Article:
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How, where and when will I get the vaccine in London?

Need-to-know details of getting your all-important jab

Written by
Laura Richards

Already rolling up your sleeve in anticipation of the UK’s big vaccination drive? Well, while it’s definitely very good news that the Oxford vaccine is finally reaching GP surgeries today (Thursday January 7), you might still be a little way off your big jab day out. Here’s what we know so far about the Covid-19 vaccination rollout in London and beyond.

When will I get the vaccine in London? 

You’ve probably heard a bit about ‘vaccine groups’ in the past few weeks. The government has decided to prioritise administering the vaccine to the elderly and vulnerable as well as frontline health and social care staff. As such, it’s created groups to define who will get innoculated first. 

It’s hoped that the first phase of the vaccine rollout, which started in December, will protect 99 percent of the ‘at-risk’ population.  It will target these ‘priority groups’ as follows:  

1. Residents in care homes and staff working in care homes
2. 80+ years of age and frontline health and social care workers
3. 75+ years of age
4. 70+ years of age and clinically extremely vulnerable individuals (not including pregnant women and those under 16 years of age)
5. 65+ years of age
6. At-risk 16-to-65 years of age
7. 60+ years of age
8. 55+ years of age
9. 50+ years of age 

At the time of writing, the NHS is still currently working through groups one and two. When the rest of the population will be inoculated is still to be determined – although phase two of the rollout will likely target those at an occupational risk to exposure, such as teachers and transport staff.  

While far from official, somebody has created an online calculator based on the current rate of vaccination that tries to predict when you’ll be getting yours. We can practically taste the freedom!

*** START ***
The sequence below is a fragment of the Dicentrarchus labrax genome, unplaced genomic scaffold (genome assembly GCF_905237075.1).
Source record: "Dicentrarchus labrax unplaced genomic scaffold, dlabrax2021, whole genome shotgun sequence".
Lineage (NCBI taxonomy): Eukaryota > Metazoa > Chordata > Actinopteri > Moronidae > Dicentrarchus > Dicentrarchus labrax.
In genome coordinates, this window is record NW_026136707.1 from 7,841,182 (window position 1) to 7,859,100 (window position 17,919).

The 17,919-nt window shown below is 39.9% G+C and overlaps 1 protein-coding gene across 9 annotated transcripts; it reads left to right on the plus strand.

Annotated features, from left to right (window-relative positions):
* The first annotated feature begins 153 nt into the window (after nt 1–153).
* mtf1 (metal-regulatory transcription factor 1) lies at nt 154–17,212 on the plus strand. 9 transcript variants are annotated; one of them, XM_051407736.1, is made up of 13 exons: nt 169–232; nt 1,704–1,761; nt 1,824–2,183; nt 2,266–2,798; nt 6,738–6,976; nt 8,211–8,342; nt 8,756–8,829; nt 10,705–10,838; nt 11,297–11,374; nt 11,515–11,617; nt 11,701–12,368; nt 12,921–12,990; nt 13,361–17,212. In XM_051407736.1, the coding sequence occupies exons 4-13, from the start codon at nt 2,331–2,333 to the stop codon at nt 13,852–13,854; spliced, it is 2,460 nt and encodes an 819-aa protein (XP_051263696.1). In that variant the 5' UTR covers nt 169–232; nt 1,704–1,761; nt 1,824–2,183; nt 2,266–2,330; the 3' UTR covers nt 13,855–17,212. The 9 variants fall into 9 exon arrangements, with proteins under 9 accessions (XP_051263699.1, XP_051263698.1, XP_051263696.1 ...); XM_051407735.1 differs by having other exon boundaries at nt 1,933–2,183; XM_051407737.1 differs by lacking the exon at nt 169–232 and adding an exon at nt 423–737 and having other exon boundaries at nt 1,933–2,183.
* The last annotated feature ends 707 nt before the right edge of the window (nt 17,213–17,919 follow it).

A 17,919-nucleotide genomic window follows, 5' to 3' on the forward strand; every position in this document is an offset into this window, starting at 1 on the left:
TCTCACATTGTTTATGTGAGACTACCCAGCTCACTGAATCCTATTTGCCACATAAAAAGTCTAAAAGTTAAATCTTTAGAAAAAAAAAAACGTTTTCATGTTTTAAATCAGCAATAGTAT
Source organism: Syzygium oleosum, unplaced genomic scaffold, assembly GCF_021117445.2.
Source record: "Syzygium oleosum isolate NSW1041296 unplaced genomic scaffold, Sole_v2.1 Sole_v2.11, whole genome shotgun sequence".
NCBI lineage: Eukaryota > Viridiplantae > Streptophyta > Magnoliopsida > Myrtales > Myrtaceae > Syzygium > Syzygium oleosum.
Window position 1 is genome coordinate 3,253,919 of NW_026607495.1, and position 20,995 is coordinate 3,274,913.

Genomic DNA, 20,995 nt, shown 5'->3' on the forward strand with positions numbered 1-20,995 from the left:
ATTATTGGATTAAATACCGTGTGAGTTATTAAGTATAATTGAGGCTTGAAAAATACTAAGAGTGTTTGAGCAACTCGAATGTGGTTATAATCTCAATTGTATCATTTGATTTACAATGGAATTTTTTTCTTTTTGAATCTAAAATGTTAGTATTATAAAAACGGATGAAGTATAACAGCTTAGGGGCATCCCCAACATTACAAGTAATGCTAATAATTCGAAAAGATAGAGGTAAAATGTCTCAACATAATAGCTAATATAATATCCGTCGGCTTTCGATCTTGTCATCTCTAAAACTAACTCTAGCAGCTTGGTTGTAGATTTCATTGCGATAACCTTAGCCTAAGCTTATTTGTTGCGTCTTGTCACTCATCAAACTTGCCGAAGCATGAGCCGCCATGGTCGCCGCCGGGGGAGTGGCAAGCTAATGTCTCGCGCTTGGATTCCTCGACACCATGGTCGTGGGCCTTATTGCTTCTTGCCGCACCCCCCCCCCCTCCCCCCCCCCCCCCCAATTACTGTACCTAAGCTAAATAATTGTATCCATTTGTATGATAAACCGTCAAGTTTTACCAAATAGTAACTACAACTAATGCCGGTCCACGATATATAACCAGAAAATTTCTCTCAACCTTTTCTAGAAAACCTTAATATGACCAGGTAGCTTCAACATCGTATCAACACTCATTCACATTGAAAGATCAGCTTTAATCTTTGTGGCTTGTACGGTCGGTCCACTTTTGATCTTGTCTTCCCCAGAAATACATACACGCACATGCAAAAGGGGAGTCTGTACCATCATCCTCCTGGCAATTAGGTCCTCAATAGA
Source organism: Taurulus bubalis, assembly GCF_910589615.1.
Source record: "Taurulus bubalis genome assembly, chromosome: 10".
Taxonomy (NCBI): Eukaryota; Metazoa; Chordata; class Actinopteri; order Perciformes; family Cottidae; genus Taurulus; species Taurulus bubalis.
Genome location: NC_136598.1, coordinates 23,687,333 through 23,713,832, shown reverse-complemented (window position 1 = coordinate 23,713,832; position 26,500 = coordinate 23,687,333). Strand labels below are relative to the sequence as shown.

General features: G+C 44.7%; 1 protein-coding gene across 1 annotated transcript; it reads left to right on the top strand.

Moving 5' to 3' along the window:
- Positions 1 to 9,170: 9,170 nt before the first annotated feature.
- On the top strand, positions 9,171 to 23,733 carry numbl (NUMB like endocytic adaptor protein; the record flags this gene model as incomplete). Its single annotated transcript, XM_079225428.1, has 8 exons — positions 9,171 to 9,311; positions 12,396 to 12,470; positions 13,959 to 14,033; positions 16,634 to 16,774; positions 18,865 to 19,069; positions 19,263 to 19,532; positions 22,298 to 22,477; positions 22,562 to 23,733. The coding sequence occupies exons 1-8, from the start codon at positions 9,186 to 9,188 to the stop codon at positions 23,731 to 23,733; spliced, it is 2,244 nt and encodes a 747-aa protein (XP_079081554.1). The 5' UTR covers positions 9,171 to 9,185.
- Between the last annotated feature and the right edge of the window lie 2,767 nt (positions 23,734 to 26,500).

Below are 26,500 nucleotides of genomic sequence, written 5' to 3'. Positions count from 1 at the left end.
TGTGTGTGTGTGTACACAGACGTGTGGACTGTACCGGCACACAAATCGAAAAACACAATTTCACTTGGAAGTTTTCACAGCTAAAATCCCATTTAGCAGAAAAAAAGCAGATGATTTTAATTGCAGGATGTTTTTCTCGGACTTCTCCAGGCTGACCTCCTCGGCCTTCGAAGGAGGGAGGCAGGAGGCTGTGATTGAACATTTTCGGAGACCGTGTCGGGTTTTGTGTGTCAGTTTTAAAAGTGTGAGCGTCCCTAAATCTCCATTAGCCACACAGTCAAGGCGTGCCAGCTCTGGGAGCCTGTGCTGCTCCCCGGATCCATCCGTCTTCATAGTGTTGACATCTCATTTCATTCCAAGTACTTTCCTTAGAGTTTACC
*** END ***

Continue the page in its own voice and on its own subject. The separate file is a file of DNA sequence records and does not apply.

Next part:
Where will I need to go to get the vaccine? 

It’ll be a combination of GP surgeries and pharmacies, hospitals and brand-new vaccination hubs, with a big push now underway to create vaccination centres across the country to help speed up the process. After all, each patient will require two doses of the vaccine across a 12-week period. While the NHS is overseeing the programme, it’ll involve doctors, nurses, physiotherapists, pharmacists and health specialists administering the vaccination, as well as vaccinators targeted for recruitment to the cause. 

In London, it’s been announced that part of the all-new Nightingale Hospital at ExCel London will be transformed into a ‘mega-centre’. Meanwhile, London’s nightclubs and football stadiums are among places stepping up to offer up their venues as centres while they remain closed to the public and empty in lockdown. 

NB: those who are housebound or currently shielding will have GPs visit them to get their jab. 

How will I know when it’s my turn to get vaccinated? 

The NHS will contact people individually with details of where and when their vaccine will take place when the time comes. 

You’ll need to be registered with a GP in England for them to reach you. Londoners, it might be a good time to register with your local doc if you haven’t already. Not sure how to? Read up here

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